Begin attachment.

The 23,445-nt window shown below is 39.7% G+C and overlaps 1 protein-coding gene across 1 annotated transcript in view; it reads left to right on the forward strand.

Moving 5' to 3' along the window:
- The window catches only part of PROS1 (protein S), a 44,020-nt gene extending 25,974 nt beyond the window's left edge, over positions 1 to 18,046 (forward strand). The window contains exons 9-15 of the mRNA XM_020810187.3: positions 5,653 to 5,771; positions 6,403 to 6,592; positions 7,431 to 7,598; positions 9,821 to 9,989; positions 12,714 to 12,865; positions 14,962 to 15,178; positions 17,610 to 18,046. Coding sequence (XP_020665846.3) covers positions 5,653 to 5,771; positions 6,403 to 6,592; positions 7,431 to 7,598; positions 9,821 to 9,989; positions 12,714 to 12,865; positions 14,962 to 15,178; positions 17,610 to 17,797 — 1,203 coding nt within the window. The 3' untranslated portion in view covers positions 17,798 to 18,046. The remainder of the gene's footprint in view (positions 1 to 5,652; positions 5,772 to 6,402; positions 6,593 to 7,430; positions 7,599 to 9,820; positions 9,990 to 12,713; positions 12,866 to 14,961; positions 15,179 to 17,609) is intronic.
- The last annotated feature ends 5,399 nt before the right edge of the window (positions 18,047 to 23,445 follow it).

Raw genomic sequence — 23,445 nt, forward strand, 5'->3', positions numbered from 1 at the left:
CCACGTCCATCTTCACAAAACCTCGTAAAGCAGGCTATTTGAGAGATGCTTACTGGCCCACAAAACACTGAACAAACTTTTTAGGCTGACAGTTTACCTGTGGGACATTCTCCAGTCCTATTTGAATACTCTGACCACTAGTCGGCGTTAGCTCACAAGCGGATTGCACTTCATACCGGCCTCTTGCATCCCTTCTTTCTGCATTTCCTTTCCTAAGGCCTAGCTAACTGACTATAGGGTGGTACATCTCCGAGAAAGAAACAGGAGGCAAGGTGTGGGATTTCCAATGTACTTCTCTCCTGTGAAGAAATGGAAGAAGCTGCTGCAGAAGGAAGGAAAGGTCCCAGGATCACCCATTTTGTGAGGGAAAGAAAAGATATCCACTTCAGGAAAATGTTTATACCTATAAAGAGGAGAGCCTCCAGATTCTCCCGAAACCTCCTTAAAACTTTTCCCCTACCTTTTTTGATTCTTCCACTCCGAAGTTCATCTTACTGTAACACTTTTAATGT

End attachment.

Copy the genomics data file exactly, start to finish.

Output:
The 23,445-nt window shown below is 39.7% G+C and overlaps 1 protein-coding gene across 1 annotated transcript in view; it reads left to right on the forward strand.

Moving 5' to 3' along the window:
- The window catches only part of PROS1 (protein S), a 44,020-nt gene extending 25,974 nt beyond the window's left edge, over positions 1 to 18,046 (forward strand). The window contains exons 9-15 of the mRNA XM_020810187.3: positions 5,653 to 5,771; positions 6,403 to 6,592; positions 7,431 to 7,598; positions 9,821 to 9,989; positions 12,714 to 12,865; positions 14,962 to 15,178; positions 17,610 to 18,046. Coding sequence (XP_020665846.3) covers positions 5,653 to 5,771; positions 6,403 to 6,592; positions 7,431 to 7,598; positions 9,821 to 9,989; positions 12,714 to 12,865; positions 14,962 to 15,178; positions 17,610 to 17,797 — 1,203 coding nt within the window. The 3' untranslated portion in view covers positions 17,798 to 18,046. The remainder of the gene's footprint in view (positions 1 to 5,652; positions 5,772 to 6,402; positions 6,593 to 7,430; positions 7,599 to 9,820; positions 9,990 to 12,713; positions 12,866 to 14,961; positions 15,179 to 17,609) is intronic.
- The last annotated feature ends 5,399 nt before the right edge of the window (positions 18,047 to 23,445 follow it).

Raw genomic sequence — 23,445 nt, forward strand, 5'->3', positions numbered from 1 at the left:
CCACGTCCATCTTCACAAAACCTCGTAAAGCAGGCTATTTGAGAGATGCTTACTGGCCCACAAAACACTGAACAAACTTTTTAGGCTGACAGTTTACCTGTGGGACATTCTCCAGTCCTATTTGAATACTCTGACCACTAGTCGGCGTTAGCTCACAAGCGGATTGCACTTCATACCGGCCTCTTGCATCCCTTCTTTCTGCATTTCCTTTCCTAAGGCCTAGCTAACTGACTATAGGGTGGTACATCTCCGAGAAAGAAACAGGAGGCAAGGTGTGGGATTTCCAATGTACTTCTCTCCTGTGAAGAAATGGAAGAAGCTGCTGCAGAAGGAAGGAAAGGTCCCAGGATCACCCATTTTGTGAGGGAAAGAAAAGATATCCACTTCAGGAAAATGTTTATACCTATAAAGAGGAGAGCCTCCAGATTCTCCCGAAACCTCCTTAAAACTTTTCCCCTACCTTTTTTGATTCTTCCACTCCGAAGTTCATCTTACTGTAACACTTTTAATGT